If we are forced to include a new point $ X$ in the interpolation set even if the polynomial is valid, we must choose carefully which point $ \boldsymbol {x}_{(t)}$ we will drop.
Let us define $ \boldsymbol {x}_{(k)}$, the best (lowest) point of the interpolating set.
We want to replace the point $ \boldsymbol {x}_{(t)}$ by the point $ X$. Following the remark of Equation 3.24, we must have:

$\displaystyle \vert P_t(X) \vert \;$    as great as possible (3.37)

We also wish to remove a point which seems to be making a relatively large contribution to the bound 3.30 on the error on the quadratic model. Both of these objectives are observed by setting $ t$ to the value of $ i$ that maximizes the expression:

\begin{displaymath}\begin{cases}\vert P_i(X)\vert \max \big[ 1, \frac{ \Vert
...dots, N & \text{ if } f(X)>f(\boldsymbol{x}_{(k)})
 \end{cases}\end{displaymath} (3.38)

Replace the interpolation point $ \boldsymbol {x}_{(t)}$ by a new point $ X$.

Let $ \tilde{P_i} \quad i=1,\ldots,N$, be the new Lagrange polynomials after the replacement of $ \boldsymbol {x}_{(t)}$ by $ X$.
The difference $ \tilde{P_i}-P_i$ has to be a multiple of $ \tilde{P_t}$, in order that $ \tilde{P_i}$ agrees with $ P_i$ at all the old interpolation points that are retained. Thus we deduce the formula:

$\displaystyle \tilde{P_t}(x)= \frac{P_t(x)}{P_t(X)}$ (3.39)

$\displaystyle \tilde{P_i}(x)= P_i(x)- P_i(X) \tilde{P_t}(x), \quad i \neq t$ (3.40)

$\displaystyle L(x)=\sum_{j=1}^N
 f(\boldsymbol{x}_{(j)}) P_j(x)$ has to be revised too. The difference $ L_{new}-L_{old}$ is a multiple of $ \tilde{P_t}(x)$ to allow the old interpolation points to be retained. We finally obtain:

$\displaystyle L_{new}(x)=L_{old}(x)+ [ f(X) -
 L_{old}(X) ] \tilde{P_t}(x)$ (3.41)

Generation of the first set of point $ \{ \boldsymbol {x}_{(1)}, \ldots , \boldsymbol {x}_{(N)} \}$.

To be able to generate the first set of interpolation point $ \{ \boldsymbol {x}_{(1)}, \ldots , \boldsymbol {x}_{(N)} \}$, we need: If we have already at disposal, $ N=(n+1)(n+2)/2$ points situated inside a circle of radius $ 2 \; \rho$ around $ x_{(base)}$, we try to construct directly a Lagrange polynomial using them. If the construction fails (points are not poised.), or if we don't have enough point we generate the following interpolation set:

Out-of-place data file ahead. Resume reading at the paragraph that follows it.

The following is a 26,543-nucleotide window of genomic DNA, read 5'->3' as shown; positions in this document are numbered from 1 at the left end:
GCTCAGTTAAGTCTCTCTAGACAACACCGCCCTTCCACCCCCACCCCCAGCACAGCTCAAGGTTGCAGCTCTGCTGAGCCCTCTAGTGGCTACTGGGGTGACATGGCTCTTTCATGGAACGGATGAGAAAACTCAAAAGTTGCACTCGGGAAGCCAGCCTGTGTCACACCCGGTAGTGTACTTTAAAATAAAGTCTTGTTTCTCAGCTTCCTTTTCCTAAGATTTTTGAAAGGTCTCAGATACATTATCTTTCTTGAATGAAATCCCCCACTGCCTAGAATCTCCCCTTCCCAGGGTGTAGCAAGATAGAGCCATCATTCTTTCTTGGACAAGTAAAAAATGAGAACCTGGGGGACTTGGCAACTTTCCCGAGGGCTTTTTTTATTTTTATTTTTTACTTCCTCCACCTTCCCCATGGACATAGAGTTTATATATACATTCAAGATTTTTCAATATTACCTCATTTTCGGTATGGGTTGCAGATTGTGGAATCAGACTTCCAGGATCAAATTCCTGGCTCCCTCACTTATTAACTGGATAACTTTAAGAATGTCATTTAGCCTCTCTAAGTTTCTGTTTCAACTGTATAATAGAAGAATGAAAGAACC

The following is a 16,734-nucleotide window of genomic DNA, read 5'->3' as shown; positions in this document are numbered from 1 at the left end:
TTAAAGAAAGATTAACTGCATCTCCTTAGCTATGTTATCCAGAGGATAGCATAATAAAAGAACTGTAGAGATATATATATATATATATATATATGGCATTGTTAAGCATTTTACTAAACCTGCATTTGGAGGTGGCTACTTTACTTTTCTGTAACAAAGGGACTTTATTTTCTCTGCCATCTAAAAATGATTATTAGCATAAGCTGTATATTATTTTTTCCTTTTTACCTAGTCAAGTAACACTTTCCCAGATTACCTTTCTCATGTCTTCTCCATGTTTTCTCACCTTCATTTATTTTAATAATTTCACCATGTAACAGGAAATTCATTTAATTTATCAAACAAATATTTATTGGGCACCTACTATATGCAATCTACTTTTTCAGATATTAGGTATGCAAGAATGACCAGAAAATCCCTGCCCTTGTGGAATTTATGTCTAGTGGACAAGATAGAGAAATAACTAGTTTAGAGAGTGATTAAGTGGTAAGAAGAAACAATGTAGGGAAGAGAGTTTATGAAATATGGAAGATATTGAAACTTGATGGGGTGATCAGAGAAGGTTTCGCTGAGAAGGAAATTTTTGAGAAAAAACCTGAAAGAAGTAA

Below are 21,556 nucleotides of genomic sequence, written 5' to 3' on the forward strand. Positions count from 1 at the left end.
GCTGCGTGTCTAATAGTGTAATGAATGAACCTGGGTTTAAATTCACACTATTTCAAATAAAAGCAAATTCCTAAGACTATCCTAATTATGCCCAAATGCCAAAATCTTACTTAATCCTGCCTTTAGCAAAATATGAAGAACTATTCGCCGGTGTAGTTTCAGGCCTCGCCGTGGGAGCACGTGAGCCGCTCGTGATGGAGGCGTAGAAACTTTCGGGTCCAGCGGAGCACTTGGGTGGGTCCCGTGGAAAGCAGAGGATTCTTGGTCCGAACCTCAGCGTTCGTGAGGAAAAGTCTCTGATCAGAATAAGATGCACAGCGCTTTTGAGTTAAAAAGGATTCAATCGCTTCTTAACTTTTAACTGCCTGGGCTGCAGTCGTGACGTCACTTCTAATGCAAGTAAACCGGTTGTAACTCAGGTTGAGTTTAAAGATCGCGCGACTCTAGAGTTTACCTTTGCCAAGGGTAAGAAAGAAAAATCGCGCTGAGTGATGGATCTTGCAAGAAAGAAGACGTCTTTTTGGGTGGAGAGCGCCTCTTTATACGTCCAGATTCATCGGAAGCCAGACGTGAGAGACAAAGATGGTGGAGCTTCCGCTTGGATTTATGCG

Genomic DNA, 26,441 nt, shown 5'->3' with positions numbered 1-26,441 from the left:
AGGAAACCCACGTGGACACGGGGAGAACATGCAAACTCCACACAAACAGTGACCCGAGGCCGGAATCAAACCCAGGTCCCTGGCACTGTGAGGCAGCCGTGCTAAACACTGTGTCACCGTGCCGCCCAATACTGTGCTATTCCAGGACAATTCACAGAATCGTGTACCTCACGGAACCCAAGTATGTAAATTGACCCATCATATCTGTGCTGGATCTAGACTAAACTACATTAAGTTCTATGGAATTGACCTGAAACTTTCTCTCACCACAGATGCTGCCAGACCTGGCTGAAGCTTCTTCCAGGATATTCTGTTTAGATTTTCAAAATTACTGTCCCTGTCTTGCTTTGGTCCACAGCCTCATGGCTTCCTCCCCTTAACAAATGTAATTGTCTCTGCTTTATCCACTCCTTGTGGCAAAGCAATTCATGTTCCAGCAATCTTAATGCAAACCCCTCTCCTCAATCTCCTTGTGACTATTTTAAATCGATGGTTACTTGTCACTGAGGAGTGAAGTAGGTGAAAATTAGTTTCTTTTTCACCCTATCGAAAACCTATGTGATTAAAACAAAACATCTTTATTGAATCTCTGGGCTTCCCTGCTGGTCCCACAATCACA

Translation of a polynomial.

The precision of a polynomial interpolation is better when all the interpolation points are close to the center of the space ( $ \Vert
\boldsymbol{x}_{(i)} \Vert $ are small).
Example: Let all the interpolation points $ \boldsymbol{x}_{(i)}$, be near $ x_{(base)}$, and $ \Vert x_{(base)}\Vert>>0$. We have constructed two polynomials $ P_1(x)$ and $ P_2(x)$: $ P_1(x)$ and $ P_2(x)$ are both valid interpolator of $ f(x)$ around $ x_{(base)}$ BUT it's more interesting to work with $ P_2$ rather then $ P_1$ because of the greater accuracy in the interpolation.
How to obtain $ P_2(x)$ from $ P_1(x)$ ?
$ P_2(x)$ is the polynomial $ P_1(x)$ after the translation $ x_{(base)}$.
We will only treat the case where $ P_1(x)$ and $ P_2(x)$ are quadratics. Let's define $ P1(x)$ and $ P_2(x)$ the following way:

\begin{cases}P_1(x)= a_1 + g_1^T x + \frac{1}{2} x^T H_1 x
\\  P_2(x)= a_2 + g_2^T x + \frac{1}{2} x^T H_2 x \end{cases} \end{displaymath}

Using the secant Equation 13.27, we can write:

\begin{displaymath}\begin{cases}a_2 := P_1( x_{(base)} ) \\  g_2 := g_1 + H_1 x_{(base)}
 \\  H_2 := H_1 \end{cases}\end{displaymath} (3.42)

next up previous contents
Next: The Trust-Region subproblem Up: Multivariate Lagrange Interpolation Previous: Multivariate Lagrange interpolation.   Contents
Frank Vanden Berghen 2004-04-19